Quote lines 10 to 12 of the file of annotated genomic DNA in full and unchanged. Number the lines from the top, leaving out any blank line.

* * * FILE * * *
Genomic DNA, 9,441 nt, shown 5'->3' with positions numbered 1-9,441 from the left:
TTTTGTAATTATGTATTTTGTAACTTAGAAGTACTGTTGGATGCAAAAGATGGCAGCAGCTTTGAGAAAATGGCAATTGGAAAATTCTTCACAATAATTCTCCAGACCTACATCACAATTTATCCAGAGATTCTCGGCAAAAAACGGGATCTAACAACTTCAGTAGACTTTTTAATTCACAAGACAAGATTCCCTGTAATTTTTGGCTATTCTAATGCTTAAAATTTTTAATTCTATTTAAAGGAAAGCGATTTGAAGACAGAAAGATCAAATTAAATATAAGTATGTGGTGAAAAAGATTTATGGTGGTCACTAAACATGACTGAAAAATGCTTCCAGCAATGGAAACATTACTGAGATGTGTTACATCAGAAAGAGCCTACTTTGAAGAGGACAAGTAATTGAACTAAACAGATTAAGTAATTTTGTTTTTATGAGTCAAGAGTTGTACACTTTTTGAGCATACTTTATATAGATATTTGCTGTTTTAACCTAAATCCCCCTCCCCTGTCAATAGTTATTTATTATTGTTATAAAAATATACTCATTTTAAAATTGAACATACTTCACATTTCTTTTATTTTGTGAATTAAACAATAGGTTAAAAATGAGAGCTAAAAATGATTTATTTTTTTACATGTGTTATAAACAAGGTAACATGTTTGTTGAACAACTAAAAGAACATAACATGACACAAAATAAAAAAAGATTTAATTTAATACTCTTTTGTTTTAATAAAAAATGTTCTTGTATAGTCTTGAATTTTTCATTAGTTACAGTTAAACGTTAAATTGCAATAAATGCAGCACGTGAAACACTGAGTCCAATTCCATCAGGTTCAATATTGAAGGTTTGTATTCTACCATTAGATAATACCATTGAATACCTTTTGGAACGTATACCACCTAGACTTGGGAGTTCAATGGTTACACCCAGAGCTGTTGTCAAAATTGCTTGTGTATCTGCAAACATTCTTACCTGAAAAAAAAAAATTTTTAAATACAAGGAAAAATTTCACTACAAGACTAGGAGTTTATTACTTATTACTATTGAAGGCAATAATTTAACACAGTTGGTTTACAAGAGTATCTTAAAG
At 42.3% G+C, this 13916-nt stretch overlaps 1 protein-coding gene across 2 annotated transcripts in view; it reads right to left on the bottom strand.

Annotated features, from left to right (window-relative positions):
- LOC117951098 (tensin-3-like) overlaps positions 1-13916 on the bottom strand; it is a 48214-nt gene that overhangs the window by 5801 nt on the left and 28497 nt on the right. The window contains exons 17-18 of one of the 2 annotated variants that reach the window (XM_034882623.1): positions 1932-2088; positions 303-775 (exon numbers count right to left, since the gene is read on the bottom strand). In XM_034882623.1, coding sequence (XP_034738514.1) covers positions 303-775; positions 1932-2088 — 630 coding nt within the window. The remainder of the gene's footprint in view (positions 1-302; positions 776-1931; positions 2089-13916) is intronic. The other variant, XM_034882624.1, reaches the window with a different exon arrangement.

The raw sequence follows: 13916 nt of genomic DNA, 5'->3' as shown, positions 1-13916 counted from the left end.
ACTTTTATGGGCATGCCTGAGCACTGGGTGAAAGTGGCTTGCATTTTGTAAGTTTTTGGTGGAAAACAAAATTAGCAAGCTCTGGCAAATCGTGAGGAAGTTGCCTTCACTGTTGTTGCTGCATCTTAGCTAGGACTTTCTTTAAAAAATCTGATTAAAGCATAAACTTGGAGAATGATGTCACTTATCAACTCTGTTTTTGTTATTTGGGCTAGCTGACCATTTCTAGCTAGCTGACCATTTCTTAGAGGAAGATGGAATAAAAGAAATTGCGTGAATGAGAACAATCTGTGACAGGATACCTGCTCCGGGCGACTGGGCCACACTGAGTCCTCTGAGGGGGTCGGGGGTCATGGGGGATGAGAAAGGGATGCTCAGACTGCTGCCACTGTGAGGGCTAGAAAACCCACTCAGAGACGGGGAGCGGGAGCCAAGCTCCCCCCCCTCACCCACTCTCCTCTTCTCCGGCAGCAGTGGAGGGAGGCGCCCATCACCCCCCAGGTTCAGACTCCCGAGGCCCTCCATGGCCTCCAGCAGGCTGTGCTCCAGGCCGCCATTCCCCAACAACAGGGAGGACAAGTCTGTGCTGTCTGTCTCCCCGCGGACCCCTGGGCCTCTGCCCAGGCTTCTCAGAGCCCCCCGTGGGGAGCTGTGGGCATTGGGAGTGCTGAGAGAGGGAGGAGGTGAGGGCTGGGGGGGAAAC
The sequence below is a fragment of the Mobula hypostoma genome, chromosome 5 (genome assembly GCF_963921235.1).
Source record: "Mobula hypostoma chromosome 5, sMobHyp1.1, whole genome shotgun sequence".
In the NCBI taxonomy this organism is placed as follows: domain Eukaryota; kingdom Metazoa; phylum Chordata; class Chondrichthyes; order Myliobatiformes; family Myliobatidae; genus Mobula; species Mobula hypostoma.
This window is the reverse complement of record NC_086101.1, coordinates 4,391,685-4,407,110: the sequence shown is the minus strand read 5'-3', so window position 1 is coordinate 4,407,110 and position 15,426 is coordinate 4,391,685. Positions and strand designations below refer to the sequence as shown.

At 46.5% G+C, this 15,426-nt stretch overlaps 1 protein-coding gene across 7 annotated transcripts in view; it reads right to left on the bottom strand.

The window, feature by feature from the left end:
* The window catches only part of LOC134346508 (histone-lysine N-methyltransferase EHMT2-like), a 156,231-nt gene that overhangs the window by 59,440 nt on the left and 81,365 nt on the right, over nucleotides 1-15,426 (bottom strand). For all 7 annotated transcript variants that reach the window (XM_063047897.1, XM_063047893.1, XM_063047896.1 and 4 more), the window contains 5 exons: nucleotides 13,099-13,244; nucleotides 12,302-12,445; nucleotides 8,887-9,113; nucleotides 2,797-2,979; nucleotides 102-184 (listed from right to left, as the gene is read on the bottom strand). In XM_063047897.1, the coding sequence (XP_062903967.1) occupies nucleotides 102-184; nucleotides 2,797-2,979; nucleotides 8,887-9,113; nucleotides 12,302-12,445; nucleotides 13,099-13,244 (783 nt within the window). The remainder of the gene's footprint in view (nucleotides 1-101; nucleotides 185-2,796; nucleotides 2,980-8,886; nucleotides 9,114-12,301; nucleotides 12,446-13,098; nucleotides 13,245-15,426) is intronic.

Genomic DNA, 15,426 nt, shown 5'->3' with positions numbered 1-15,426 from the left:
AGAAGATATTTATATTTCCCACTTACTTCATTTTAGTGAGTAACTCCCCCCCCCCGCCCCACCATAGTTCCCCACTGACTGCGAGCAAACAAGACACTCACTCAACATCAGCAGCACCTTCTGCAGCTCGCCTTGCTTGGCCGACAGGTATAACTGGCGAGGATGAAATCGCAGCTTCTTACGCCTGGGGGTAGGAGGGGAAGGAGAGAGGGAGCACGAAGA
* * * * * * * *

In the NCBI taxonomy this organism is placed as follows: domain Eukaryota; kingdom Metazoa; phylum Chordata; class Chondrichthyes; order Myliobatiformes; family Myliobatidae; genus Mobula; species Mobula hypostoma.
This window is the reverse complement of record NC_086101.1, coordinates 4,391,685-4,407,110: the sequence shown is the minus strand read 5'-3', so window position 1 is coordinate 4,407,110 and position 15,426 is coordinate 4,391,685. Positions and strand designations below refer to the sequence as shown.

At 46.5% G+C, this 15,426-nt stretch overlaps 1 protein-coding gene across 7 annotated transcripts in view; it reads right to left on the bottom strand.